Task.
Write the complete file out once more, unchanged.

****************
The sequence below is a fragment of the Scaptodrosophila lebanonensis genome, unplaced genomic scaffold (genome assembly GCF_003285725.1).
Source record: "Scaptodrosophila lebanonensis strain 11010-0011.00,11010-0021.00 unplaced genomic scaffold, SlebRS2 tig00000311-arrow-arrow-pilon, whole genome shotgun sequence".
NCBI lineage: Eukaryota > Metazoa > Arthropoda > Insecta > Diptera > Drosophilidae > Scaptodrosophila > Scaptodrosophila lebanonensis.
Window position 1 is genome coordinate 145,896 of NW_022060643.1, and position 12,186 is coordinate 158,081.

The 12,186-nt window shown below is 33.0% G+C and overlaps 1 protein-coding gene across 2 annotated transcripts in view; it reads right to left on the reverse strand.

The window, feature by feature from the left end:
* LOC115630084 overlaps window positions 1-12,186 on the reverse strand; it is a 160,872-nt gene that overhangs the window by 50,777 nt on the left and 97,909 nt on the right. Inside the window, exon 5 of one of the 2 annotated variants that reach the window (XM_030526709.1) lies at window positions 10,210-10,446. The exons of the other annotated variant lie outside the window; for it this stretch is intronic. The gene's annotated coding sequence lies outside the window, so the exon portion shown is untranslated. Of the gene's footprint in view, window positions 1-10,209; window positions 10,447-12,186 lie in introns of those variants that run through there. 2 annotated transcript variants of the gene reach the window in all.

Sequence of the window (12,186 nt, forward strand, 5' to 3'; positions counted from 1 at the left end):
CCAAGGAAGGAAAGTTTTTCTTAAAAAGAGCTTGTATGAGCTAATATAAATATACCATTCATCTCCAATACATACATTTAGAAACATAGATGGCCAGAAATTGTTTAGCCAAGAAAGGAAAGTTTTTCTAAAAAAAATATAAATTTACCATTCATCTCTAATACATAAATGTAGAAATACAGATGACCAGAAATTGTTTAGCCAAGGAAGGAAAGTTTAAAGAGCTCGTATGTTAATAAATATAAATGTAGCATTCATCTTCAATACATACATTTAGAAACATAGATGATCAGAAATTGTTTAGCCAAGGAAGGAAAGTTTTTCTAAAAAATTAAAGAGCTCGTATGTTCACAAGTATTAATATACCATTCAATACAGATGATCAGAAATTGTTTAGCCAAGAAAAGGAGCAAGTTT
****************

The sequence below is a fragment of the Scaptodrosophila lebanonensis genome, unplaced genomic scaffold (genome assembly GCF_003285725.1).
Source record: "Scaptodrosophila lebanonensis strain 11010-0011.00,11010-0021.00 unplaced genomic scaffold, SlebRS2 tig00000311-arrow-arrow-pilon, whole genome shotgun sequence".
NCBI lineage: Eukaryota > Metazoa > Arthropoda > Insecta > Diptera > Drosophilidae > Scaptodrosophila > Scaptodrosophila lebanonensis.
Window position 1 is genome coordinate 145,896 of NW_022060643.1, and position 12,186 is coordinate 158,081.

The 12,186-nt window shown below is 33.0% G+C and overlaps 1 protein-coding gene across 2 annotated transcripts in view; it reads right to left on the reverse strand.

The window, feature by feature from the left end:
* LOC115630084 overlaps window positions 1-12,186 on the reverse strand; it is a 160,872-nt gene that overhangs the window by 50,777 nt on the left and 97,909 nt on the right. Inside the window, exon 5 of one of the 2 annotated variants that reach the window (XM_030526709.1) lies at window positions 10,210-10,446. The exons of the other annotated variant lie outside the window; for it this stretch is intronic. The gene's annotated coding sequence lies outside the window, so the exon portion shown is untranslated. Of the gene's footprint in view, window positions 1-10,209; window positions 10,447-12,186 lie in introns of those variants that run through there. 2 annotated transcript variants of the gene reach the window in all.

Sequence of the window (12,186 nt, forward strand, 5' to 3'; positions counted from 1 at the left end):
CCAAGGAAGGAAAGTTTTTCTTAAAAAGAGCTTGTATGAGCTAATATAAATATACCATTCATCTCCAATACATACATTTAGAAACATAGATGGCCAGAAATTGTTTAGCCAAGAAAGGAAAGTTTTTCTAAAAAAAATATAAATTTACCATTCATCTCTAATACATAAATGTAGAAATACAGATGACCAGAAATTGTTTAGCCAAGGAAGGAAAGTTTAAAGAGCTCGTATGTTAATAAATATAAATGTAGCATTCATCTTCAATACATACATTTAGAAACATAGATGATCAGAAATTGTTTAGCCAAGGAAGGAAAGTTTTTCTAAAAAATTAAAGAGCTCGTATGTTCACAAGTATTAATATACCATTCAATACAGATGATCAGAAATTGTTTAGCCAAGAAAAGGAGCAAGTTT